Dispatches – Orphans of Burma’s Cyclone Review: Spiralling Out of Control

June 1, 2009 by  
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DISPATCHES: ORPHANS OF BURMA’S CYCLONE, Monday 1st June, Channel 4, 8.00pm Alert Me

Whether you think that those MPs involved in the expenses scandal should be brought to justice in the courts or tarred and feathered by their constituents, the fact is the peoples’ wrath has been incurred.

And judging by the amount of news that has been generated over the last few weeks, the public’s demand for blood is set to be satisfied and everyone can soon return to being apathetic about politics once again.

Watching Orphan’s of Burma’s Cyclone I almost feel proud of our finger wagging over-zealous press.

Filmed in the wake of Cyclone Nargis which tore through Burma in May 2008, Orphans of Burma’s cyclone paints a disturbing picture of a people left to fend for themselves by a corrupt military government which has done nothing to ease the suffering of its people.

The Burmese government are so corrupt, in fact, that they almost makes MP David ‘claiming for a paid off mortgage’ Chaytor look like Ghandi.

More than 150,000 people died after Nargis caused wide spread landslides and flooding. Since then a further 2 million have been left homeless including tens of thousands of orphaned children.

In response to what was the worst natural disaster ever recorded in Burma, the eight generals who hold power over the country went on TV and said that a relief operation was taking care of those in need which was, as lies go, a bit of a whopper. Rather than allowing foreign aid into the country the military government adopted an “everyman for themselves approach? – not an inspired tactic from a country which spends approximately 40% of its budget on the military.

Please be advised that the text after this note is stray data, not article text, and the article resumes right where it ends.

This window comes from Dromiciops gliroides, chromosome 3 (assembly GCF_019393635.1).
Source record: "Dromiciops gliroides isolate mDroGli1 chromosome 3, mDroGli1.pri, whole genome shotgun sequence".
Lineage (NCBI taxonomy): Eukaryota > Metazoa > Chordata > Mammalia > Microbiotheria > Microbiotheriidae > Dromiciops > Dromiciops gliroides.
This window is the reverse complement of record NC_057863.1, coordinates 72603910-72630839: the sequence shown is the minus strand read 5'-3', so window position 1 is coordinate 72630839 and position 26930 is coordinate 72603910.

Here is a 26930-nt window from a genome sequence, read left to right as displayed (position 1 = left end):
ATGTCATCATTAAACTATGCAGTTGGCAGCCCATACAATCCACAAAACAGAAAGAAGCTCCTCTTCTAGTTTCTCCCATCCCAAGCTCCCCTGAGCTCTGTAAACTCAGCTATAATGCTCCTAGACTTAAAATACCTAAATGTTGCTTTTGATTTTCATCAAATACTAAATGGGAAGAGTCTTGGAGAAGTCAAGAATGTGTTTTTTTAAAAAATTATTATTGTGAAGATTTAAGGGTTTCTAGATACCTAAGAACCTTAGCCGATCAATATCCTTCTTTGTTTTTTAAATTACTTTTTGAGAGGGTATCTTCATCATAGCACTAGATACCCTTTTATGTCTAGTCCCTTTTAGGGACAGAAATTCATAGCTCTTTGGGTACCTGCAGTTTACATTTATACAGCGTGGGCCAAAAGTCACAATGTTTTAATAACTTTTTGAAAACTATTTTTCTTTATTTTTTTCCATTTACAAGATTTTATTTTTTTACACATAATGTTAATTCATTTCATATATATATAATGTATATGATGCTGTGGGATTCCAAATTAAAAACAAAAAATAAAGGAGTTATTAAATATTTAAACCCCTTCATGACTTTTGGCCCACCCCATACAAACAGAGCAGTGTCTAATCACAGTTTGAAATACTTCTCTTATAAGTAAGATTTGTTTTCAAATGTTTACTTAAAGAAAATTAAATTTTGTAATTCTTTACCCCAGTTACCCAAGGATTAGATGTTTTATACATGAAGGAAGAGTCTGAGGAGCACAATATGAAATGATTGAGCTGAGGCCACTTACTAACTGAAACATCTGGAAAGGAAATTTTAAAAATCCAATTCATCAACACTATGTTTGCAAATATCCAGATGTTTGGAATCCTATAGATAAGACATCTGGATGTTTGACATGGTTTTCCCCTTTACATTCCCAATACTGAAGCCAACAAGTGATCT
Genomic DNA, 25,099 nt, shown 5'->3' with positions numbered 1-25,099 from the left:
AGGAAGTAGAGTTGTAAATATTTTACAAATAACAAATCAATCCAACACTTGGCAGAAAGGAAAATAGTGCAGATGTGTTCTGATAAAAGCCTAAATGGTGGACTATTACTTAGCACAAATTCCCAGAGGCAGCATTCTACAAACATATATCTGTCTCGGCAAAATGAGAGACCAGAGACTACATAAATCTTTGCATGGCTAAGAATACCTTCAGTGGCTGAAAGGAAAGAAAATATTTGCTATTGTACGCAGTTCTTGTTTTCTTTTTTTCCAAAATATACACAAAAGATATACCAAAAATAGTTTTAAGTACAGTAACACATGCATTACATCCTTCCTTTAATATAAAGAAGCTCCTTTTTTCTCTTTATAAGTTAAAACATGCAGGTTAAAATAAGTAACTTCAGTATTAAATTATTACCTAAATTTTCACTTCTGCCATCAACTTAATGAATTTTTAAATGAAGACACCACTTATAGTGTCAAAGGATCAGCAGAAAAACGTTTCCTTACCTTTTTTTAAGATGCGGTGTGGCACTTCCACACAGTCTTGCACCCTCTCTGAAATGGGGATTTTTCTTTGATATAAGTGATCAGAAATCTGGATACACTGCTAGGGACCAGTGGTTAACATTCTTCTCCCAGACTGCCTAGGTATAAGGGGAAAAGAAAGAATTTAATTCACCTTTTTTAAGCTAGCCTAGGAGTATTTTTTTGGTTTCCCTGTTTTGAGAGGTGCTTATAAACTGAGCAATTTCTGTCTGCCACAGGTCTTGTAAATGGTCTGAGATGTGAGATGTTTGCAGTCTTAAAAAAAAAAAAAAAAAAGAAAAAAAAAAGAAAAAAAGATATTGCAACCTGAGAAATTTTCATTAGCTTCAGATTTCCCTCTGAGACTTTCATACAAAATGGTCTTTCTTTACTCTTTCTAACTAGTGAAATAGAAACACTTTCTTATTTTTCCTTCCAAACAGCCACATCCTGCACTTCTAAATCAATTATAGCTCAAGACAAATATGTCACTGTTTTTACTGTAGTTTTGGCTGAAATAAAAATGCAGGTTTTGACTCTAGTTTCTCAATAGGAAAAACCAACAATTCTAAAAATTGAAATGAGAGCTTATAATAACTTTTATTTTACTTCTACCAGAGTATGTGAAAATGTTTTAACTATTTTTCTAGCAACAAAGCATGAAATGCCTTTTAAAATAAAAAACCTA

Orphans of Burma’s Cyclone was shot in secret by a group of cameramen who wanted the world to see the devastating impact the cyclone has had and how little is being done to help those whose livelihoods have been taken away.

Over the course of a year cameras recorded the lives of several children whose families perished in the storm. If caught, the cameramen face years in prison and the government even has spies passing on information about the activities of anyone who has dealings with the outside world.

The reality of the situation is bleak to say the least yet the childrens’ natural resilience and good humour is a testament to the work of the few organisations which have taken on the task of providing the children with a secure and safe environment.

In one scene which brings home the reality of the situation, a group of young boys play amongst the skeletal remains of what were their friends and neighbours while one boy points out that the little pile of bones scattered under a bush was once his sister.

Worryingly, since the cyclone the generals’ grip on the country has grown even stronger and several of the makeshift orphanages set up to deal with the lost children are threatened with closure because they rely on Christian Aid to run.

While the country’s leaders were filmed tucking in to a banquet to celebrate being a corrupt leadership, ten of thousands of children are still left trying to put the pieces of their devastated lives back together.


Jack McKay